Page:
Improving Patients’ Quality of Life

According to the World Health Organization, each year, an estimated 4% of people with long-term urinary catheters will develop a CAUTI or blockage. Bacteria can enter the bladder during catheter insertion, through the catheter lumen and along the catheter urethral interface. Infection and blockage risks rise the longer a catheter remains in place, because the bladder and catheter become colonised with bacteria, which cannot easily be removed. The presence of a urinary catheter enables bacteria to form a biofilm, which creates a sticky, slimy, and sometimes crystalline, layer that protects bacteria from both antimicrobials and the person’s natural immune response. When a bladder fills and empties normally, bacteria are flushed away; this protection is lost when a person has a urinary catheter on continuous drainage.

Catheter-related problems cause distress for patients, reduce quality of life, and create unplanned expenditure for the health service and families. Finding a solution that reduces adverse effects caused by catheters will result in significant benefits to the health service, social and voluntary services and the families who care for these patients.

NBIC Proof of Concept funding supported a collaboration between University of Southampton researchers Dr Sandra Wilks and Professor Mandy Fader and medical device company, NanoVibronix.

The project shows the effect of the UroShield™ CEmarked device on bacterial populations in patients with indwelling urinary catheters. An evaluation was conducted to assess any changes to the catheter-associated microbiome in order to understand the impact of the UroShield™ on the biofilm community. Patients were also interviewed to understand the impact of using the device on quality of life.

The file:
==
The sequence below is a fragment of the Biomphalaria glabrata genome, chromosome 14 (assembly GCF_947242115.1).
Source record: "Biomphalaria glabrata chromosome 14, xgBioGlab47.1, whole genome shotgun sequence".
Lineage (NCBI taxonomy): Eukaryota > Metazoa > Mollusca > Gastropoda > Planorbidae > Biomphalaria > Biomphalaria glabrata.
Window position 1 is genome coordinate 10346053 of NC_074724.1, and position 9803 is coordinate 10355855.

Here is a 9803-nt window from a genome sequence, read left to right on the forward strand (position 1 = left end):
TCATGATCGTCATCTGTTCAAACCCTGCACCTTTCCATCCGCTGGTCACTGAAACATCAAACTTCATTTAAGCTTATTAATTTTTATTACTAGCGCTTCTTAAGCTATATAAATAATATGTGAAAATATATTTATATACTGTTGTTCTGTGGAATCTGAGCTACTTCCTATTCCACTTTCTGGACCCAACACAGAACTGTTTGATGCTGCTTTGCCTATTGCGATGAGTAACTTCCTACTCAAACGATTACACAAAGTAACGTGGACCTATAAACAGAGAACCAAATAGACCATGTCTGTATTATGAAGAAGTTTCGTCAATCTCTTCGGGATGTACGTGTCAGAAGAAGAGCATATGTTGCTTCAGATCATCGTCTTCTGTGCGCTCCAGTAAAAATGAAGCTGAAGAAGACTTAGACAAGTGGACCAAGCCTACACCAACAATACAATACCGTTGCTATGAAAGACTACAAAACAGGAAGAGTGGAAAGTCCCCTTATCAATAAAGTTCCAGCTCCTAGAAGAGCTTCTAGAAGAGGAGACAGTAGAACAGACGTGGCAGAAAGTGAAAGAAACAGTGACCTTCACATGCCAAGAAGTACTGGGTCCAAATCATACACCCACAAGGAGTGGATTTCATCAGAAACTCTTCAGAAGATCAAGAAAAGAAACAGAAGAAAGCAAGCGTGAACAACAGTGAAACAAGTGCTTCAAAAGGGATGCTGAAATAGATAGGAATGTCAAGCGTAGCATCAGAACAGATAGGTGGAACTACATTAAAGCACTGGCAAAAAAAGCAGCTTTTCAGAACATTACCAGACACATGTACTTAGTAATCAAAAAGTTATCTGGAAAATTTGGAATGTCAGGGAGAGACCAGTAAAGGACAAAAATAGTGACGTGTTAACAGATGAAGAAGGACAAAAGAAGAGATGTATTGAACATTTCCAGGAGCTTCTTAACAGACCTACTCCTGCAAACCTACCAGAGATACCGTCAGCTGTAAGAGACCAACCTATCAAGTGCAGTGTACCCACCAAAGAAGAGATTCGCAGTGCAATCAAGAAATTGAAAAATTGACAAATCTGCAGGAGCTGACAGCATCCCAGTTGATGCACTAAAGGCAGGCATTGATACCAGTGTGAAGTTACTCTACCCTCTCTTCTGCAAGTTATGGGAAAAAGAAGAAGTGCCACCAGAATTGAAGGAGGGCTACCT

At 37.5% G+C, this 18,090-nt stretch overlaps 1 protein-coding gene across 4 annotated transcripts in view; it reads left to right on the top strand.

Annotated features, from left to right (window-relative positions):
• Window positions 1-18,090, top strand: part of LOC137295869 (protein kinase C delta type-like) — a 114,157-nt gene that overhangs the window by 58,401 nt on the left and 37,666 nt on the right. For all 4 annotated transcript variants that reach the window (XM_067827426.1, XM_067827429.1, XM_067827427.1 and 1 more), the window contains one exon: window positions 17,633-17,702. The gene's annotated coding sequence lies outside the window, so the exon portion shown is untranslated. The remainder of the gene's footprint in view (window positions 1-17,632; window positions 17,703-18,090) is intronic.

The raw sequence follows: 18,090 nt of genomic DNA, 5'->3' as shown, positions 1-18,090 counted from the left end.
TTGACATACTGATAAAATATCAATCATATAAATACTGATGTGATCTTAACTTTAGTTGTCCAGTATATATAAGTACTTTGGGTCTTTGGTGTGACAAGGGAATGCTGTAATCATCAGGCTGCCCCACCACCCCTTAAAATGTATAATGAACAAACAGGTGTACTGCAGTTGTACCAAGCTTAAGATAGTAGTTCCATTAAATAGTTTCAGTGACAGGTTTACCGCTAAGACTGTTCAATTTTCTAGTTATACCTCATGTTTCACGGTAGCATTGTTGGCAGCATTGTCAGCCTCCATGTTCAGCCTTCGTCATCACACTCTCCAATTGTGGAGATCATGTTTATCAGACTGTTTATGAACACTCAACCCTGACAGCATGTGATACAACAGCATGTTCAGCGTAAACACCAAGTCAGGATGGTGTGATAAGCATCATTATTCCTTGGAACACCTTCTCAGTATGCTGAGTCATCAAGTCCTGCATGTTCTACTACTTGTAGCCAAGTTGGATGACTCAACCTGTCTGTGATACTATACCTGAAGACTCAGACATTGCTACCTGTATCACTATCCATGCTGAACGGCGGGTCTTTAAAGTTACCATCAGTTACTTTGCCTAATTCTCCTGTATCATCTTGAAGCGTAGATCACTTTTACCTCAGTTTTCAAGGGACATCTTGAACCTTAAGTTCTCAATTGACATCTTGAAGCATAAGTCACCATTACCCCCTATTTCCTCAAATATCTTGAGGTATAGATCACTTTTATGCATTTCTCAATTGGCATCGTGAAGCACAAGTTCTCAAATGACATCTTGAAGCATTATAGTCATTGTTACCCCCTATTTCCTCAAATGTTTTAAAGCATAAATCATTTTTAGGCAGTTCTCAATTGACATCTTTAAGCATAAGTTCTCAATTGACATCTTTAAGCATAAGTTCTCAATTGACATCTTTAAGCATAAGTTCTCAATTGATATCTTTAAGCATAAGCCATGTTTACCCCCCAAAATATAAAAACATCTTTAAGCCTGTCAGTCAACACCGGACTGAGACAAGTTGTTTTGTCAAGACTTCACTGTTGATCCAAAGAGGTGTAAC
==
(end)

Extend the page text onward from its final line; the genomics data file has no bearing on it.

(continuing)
A New Class of Antibiotics
UroShield™ is a low-energy, battery powered device with an accessory designed for application to the extracorporeal segment of all types of urological (urethral or suprapubic) catheters and is intended to minimise bacterial adhesion and colonisation on the catheter surfaces.

The Nanovibronix UroShield™ is applied externally to the catheter and has been developed to prevent catheter blockages and biofilm contamination, resulting in a reduction in urinary infections, improved patient outcomes and lower healthcare costs. The UroShield™ utilises low-frequency ultrasonic acoustic waves (Surface Acoustic Wave) which run longitudinally along both the inner and outer surfaces of the catheter. These surface acoustic waves prevent bacteria from docking and adhering to the catheter and subsequently prevent the formation of biofilm. Initial results of the independent, real world patient study suggest changes in the microbial population diversity following use of the UroShield™, with potential beneficial effects on the urinary and catheter microbiome. A further study focused on the bladder microbiome and beneficial effects through the use of ultrasound may lead to the generation of additional Intellectual Property.

As a result of the project, the company were able to extend their aims to include more patient reported outcomes and now have a data set with microbiological data and information on device use and acceptability. Brian Murphy, Chief Executive Officer at NanoVibronix Inc. said,

“We are continuing our collaboration with the teams at the University of Southampton and applications are being developed to allow for a full randomised control trial. The microbiological results have been very interesting and we would be keen to explore opportunities to understand the mechanisms of action in more detail and to enable us to continue working with the Dr Wilks’ team at Southampton”.